Faceters Guild Workshop

A discussion of polishing laps

by Nancy L. Attaway

The New Mexico Faceters Guild held a workshop at the home of Steve and Nancy Attaway on July 13 that lasted until 5:00pm. Ernie Hawes organized the workshop and served as its moderator. He was assisted by Scott Wilson, Steve Attaway, and Nancy Attaway.

Ernie Hawes began the morning session with a classroom discussion regarding polishing laps. A handout sheet listed his suggested polishing laps and polishing compounds, and he discussed each one on the list. Nancy Attaway provided comments and information.

The list began with the Lucite Lap and cerium oxide polishing compound. Lucite laps are used for polishing gem materials with a low to medium hardness. The laps, however, will round the facet edges. Cerium oxide polishes any silica-based gem material, which encompasses a variety of gems. These include opal, quartz, beryl, tourmaline, benitoite, tanzanite, peridot, and labradorite. The Dyna disc polishing lap charged with cerium oxide also works very well and can be re-charged. These eventually need replacement.

The Dyna System of laps and discs provide a variety of grinding laps or discs in many grit sizes. The cutting laps are resin-bonded diamond on thin copper discs. These seem to generate less of a damage layer than the steel laps embedded with diamond, especially the steel laps in coarse grain. They also have available several types of polishing discs (cerium oxide, aluminum oxide, and tin/lead) that are already charged with polishing compounds. The Dyna System of laps and discs requires a master lap to place the disc upon and an adaptor for the spindle on the faceting machine.

Ernie Hawes and Nancy Attaway recommended using the Dyna System of discs and laps for grinding and polishing. Nancy Attaway also recommended using the 1200-grit grinding discs from Hi-Tech Diamond Products as a good pre-polish lap. These discs also require a master lap but not an adaptor.

Phenolic Laps charged with diamond are used to polish gems. These laps were used years ago before the newer polishing laps became available. Tin laps, tin/lead, and tin/type-metal laps charged with diamond or aluminum oxide are used to polish gems, like topaz, chrysoberyl, garnet, peridot, tourmaline, and beryl.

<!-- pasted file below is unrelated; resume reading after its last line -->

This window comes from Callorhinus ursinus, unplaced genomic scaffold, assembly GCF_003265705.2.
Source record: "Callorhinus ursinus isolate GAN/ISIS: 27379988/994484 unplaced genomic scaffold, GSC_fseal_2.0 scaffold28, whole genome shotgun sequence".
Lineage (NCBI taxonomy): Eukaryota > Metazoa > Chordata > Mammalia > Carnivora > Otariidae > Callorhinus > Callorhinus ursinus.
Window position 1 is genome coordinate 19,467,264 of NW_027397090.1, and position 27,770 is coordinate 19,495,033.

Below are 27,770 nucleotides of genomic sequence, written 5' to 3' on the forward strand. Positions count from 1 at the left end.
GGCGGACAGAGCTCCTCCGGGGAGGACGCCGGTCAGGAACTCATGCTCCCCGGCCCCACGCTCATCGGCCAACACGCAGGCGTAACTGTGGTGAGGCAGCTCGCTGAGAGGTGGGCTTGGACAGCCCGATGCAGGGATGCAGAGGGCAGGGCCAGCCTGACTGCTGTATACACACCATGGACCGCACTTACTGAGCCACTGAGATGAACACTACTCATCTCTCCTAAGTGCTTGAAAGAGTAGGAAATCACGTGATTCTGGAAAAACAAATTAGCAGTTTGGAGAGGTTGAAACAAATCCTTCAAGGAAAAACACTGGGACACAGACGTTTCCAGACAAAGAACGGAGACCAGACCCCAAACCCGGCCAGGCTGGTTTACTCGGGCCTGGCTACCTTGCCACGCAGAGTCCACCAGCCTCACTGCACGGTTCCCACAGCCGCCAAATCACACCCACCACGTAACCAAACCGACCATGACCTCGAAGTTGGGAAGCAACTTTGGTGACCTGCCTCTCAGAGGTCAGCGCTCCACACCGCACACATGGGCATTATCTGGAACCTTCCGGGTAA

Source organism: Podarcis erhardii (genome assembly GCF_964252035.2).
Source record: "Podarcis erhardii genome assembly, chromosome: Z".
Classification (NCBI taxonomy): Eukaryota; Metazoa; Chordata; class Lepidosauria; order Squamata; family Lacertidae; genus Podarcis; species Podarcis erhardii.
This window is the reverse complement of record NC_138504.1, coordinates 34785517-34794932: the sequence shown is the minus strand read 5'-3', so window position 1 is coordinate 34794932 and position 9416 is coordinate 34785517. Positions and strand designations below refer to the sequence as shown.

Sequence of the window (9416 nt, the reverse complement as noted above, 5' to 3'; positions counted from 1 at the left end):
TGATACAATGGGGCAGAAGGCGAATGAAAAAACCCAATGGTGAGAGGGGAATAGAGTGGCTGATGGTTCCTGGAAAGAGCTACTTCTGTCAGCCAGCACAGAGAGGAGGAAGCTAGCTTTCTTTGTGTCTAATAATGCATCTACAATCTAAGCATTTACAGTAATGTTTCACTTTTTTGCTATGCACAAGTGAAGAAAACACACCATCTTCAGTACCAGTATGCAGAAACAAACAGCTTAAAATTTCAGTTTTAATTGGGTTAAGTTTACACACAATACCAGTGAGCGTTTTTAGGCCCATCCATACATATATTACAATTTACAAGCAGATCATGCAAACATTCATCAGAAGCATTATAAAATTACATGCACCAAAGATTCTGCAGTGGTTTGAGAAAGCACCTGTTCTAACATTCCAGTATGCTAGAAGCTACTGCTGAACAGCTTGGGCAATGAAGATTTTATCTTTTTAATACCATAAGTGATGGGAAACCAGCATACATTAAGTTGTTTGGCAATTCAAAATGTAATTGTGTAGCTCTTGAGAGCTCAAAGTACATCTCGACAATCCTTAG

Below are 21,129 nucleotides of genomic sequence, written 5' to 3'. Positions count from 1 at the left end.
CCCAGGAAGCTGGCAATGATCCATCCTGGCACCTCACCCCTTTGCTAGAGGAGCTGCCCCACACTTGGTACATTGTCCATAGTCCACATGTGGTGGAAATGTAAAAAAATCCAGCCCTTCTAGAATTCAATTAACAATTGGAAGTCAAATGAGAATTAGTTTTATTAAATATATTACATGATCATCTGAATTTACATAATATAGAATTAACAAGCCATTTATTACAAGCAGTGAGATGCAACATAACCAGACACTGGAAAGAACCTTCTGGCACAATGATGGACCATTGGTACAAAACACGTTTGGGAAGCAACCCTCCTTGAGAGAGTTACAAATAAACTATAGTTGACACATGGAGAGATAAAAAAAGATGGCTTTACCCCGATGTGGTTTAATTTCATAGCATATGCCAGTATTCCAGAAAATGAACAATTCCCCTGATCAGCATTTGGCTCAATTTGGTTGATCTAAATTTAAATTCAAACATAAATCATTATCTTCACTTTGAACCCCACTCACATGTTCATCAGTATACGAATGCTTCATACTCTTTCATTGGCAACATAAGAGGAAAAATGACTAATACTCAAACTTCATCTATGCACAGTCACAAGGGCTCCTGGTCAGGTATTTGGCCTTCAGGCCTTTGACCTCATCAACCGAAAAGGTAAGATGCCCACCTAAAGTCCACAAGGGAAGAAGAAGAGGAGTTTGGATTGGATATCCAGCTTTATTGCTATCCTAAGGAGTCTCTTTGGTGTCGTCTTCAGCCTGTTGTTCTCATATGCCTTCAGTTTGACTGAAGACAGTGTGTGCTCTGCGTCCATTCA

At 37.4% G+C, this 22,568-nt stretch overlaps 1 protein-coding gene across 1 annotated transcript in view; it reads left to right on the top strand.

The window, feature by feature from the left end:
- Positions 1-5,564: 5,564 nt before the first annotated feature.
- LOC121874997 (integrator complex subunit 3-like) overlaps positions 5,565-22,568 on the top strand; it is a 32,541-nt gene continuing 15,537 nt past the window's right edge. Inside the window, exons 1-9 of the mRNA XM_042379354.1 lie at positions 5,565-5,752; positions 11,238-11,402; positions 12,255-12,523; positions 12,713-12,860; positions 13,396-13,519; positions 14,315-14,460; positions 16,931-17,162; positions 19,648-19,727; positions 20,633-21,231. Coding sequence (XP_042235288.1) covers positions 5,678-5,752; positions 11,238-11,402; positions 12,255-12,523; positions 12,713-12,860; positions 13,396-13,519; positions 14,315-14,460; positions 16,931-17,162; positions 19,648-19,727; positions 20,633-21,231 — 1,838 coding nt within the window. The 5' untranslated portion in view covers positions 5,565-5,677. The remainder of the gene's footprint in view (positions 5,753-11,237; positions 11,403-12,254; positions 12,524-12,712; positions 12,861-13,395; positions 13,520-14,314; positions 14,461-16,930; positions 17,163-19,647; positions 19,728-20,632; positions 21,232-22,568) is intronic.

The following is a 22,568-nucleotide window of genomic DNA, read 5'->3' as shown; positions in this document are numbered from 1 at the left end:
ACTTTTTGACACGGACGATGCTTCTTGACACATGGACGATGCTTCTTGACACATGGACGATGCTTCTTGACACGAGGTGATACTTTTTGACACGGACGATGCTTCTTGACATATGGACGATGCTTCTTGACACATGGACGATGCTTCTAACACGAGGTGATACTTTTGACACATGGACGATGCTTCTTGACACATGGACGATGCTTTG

The Last Lap and the Fast Lap polish a variety of gem materials, but they tend to round the facet edges. Both laps are a resin-bonded zinc. A Last Lap or a Fast Lap charged with diamond polishes garnet, peridot, beryl, tourmaline, quartz, labradorite, and chrome diopside and can polish harder gems, like cubic zirconia.

The Corian Lap charged with diamond polishes a variety of gems that include topaz, liddicoatite, beryl, tourmaline, tanzanite, benitoite, peridot, garnet, and chrome diopside. Nancy Attaway originally purchased a Corian lap just to polish topaz, but she soon realized how well it polished many other gem materials.

The Ceramic Lap is the lap most used by competition faceters because of its attributes. The ceramic lap charged with diamond gives a high polish, makes flat facets, and allows crisp meetpoints. It is usually used to polish harder gem materials, like corundum, but it can polish cubic zirconia, beryl, and liddicoatite, if the facetor is careful. Nancy Attaway also uses a ceramic lap to polish in the small sliver facets in a pavilion and the small star facets on a crown in garnet and peridot. She remarked that certain placements on a ceramic lap of long and slender facets to be polished is important, as the ceramic lap will spread a facet one way and elongate a facet another way. Nancy also said that there are times to use firm pressure and certain situations to use a light touch when polishing with a ceramic lap. Small facets polished on the ceramic lap will come in fast and can spread too far with too much pressure.